I do not believe there is a unique way to try to do this, nor do I think I could reasonably enumerate the possibilities. But I will mention some here to get you started.
Define a metric on graphs
One approach that should allow you to use a variety of clustering algorithms is to provide a distance matrix. This can be achieved with the graph edit distance. Wikipedia mentions that the time complexity for this will be cubic if you use modern shortest path algorithms such as A*.
Define a metric on a feature extracted from graphs
Another approach is to convert your graphs into some other representation. The first two methods are highly similar, while the third is works on a somewhat different principle.
The first method is to identify a collection of vertex-induced subgraphs of your graphs of interest that are mutually non-isomorphic. These are called "graphlets" in the literature. For each graph you can construct a vector of the counts of how many times each graphlet occurred in a graph. With vectors representing lossy representations of your original graphs, there are lots of algorithms and metrics for clustering collections of vectors.
The second method builds on the first. For a given graphlet, one may notice the existence of automorphism orbits from that graphlet to itself. One can count how many times each automorphism orbit from each graphlet can be found in each of your graphs. Again, one can choose an ordering on these quantities to put into a vector. With such a vector describing some of the structural details of each graph, one can again turn to conventional clustering methods.
For both the above representations, often only graphlets of 2-5 vertices are chosen because the computationally complexity increases with the size of the graphlets you consider. You'll find that just as people have distinguished graphs as simpled, signed, or directed, one can also find notions of simple, signed, or directed graphlets in which automorphisms must preserve those properties. And people also distinguish graphs, multigraphs, and hypergraphs, and you'll likewise find in the literature that there are similar methods for all of these.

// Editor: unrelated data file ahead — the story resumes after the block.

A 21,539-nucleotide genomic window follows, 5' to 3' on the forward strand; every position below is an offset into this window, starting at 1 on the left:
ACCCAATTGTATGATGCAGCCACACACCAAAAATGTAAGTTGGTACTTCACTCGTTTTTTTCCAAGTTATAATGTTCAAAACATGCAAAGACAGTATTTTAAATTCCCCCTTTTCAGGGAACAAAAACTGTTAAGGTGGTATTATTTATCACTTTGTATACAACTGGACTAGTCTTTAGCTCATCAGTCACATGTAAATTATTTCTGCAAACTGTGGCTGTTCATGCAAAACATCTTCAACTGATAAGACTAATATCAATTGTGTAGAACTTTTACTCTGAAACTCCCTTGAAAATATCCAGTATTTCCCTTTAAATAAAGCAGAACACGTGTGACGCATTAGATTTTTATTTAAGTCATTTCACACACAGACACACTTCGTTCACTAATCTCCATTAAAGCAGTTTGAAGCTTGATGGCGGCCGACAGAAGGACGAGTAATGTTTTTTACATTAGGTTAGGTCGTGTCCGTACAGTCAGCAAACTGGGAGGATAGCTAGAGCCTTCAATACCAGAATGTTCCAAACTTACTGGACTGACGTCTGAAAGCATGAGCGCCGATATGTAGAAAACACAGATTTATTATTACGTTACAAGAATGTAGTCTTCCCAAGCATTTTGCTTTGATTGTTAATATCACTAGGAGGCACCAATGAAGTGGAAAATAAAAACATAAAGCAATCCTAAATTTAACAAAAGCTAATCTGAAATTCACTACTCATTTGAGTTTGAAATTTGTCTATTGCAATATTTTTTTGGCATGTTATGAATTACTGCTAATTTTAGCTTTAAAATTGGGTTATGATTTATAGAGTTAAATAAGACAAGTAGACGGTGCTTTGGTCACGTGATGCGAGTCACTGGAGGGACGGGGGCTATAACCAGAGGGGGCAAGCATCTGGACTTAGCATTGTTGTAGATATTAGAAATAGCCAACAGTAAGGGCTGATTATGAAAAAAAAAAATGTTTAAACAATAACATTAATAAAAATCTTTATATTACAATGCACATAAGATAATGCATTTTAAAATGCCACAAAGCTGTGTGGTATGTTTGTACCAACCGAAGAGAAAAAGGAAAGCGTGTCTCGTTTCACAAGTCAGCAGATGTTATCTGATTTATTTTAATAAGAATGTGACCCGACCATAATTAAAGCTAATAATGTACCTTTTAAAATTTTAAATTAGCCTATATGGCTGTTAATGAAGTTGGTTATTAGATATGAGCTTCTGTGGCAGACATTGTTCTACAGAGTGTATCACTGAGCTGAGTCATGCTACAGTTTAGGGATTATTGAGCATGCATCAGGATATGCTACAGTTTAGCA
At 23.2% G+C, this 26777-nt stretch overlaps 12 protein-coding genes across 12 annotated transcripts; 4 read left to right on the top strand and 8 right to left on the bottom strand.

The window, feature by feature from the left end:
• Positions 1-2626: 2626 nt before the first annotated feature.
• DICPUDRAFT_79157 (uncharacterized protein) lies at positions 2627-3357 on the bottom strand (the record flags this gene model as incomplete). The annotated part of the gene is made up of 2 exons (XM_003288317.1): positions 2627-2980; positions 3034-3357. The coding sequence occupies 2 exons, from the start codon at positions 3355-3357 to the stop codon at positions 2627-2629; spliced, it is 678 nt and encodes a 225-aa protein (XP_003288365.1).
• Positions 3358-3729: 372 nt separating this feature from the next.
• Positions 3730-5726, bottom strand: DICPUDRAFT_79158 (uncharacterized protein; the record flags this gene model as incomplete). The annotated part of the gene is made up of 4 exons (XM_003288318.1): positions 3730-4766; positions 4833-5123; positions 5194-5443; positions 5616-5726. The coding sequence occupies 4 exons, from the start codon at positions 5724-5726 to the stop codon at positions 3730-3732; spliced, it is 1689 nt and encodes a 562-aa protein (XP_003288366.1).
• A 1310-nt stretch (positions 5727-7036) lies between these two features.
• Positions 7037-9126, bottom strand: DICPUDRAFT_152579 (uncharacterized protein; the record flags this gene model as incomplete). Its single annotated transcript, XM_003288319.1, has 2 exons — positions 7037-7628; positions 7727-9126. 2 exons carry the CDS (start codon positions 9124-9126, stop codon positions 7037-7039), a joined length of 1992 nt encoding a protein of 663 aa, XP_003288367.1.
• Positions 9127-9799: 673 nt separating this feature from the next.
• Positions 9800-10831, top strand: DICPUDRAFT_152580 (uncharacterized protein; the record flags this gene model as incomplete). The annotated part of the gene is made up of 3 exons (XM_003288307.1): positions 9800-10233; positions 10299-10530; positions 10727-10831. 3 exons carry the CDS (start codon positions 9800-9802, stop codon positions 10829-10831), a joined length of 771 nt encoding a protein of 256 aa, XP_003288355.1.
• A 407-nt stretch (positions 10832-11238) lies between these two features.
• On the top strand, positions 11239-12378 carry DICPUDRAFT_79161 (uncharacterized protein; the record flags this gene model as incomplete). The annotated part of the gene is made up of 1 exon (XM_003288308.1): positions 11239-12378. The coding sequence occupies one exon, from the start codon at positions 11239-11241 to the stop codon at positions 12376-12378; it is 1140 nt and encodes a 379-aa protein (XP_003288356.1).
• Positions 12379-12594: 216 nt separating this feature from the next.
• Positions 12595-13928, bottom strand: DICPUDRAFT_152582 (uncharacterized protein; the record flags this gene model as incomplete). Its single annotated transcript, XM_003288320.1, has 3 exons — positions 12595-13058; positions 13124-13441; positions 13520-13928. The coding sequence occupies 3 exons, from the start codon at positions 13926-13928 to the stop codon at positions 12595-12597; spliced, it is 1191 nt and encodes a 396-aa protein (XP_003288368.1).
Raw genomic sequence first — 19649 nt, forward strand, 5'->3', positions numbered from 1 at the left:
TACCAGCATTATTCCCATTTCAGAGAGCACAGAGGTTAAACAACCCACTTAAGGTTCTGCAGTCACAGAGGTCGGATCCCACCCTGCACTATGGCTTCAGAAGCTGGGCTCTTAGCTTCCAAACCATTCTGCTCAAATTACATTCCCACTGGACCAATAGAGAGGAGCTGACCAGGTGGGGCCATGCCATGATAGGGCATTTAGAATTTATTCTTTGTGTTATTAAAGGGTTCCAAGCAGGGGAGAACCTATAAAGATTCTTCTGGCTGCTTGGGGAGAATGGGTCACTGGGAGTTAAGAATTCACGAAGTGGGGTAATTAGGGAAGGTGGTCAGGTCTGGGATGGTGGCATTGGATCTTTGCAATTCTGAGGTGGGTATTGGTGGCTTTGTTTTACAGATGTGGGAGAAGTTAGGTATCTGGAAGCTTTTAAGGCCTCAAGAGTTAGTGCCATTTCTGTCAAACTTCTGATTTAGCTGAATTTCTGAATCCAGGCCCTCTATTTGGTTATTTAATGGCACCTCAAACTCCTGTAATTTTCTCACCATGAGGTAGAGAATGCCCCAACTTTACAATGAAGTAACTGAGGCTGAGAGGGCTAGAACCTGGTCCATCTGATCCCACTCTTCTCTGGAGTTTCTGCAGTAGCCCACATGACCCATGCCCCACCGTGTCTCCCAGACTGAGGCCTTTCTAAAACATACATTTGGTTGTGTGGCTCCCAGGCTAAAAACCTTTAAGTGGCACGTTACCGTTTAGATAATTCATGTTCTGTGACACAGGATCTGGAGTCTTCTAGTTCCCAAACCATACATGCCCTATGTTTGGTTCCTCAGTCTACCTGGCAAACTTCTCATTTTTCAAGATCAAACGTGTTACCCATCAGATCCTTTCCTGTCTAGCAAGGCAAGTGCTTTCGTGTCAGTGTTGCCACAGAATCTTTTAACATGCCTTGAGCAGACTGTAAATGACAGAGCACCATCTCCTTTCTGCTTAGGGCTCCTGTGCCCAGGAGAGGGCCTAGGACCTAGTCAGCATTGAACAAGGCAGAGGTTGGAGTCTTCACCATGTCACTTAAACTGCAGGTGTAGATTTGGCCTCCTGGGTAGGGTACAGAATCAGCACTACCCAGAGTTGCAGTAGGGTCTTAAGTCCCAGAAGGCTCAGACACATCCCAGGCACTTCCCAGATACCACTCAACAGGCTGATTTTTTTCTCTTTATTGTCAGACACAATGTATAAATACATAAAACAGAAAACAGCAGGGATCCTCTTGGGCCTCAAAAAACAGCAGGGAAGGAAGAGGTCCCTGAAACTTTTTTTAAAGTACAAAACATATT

The third method is to compute the degree distribution of the vertices of each graph. This approach loses a lot of information about the original graphs compared to the previous two methods. From there you could define vectors representing the counts of each degree from which you could use one of many metrics, or you could compute one of a variety of divergences (preferably a symmetric one to make it more metric-like) that can also be used for clustering.
Beyond this, there are a variety of functions defined on graphs (e.g. centrality) that can also induce distributions for which this third approach would also work. Instead, some functions assign a score to the entire graph, such as arboricity score, that could be clustered. Each such choice depends on whether you're interested in interpreting groupings of graphs based on a particular score. If you are going to consider whether graphs group together by some notion of similarity or disimilarity, this requires defining in what sense you mean that.
"Efficient Graphlet Counting for Large Networks", https://ieeexplore.ieee.org/document/7373304
"A combinatorial approach to graphlet counting", https://academic.oup.com/bioinformatics/article/30/4/559/205331
"Enumeration of Automorphism Orbits of Graphlets | HackSeq | Talk", https://www.youtube.com/watch?v=vY1UkCPSKH8&ab_channel=GalenSeilis
"Efficient enumeration of small graphlets and orbits.", https://www.bac-lac.gc.ca/eng/services/theses/Pages/item.aspx?idNumber=1287015316
"Algorithm and application for signed graphlets", https://dl.acm.org/doi/10.1145/3341161.3343692
"Classification in biological networks with hypergraphlet kernels", https://arxiv.org/abs/1703.04823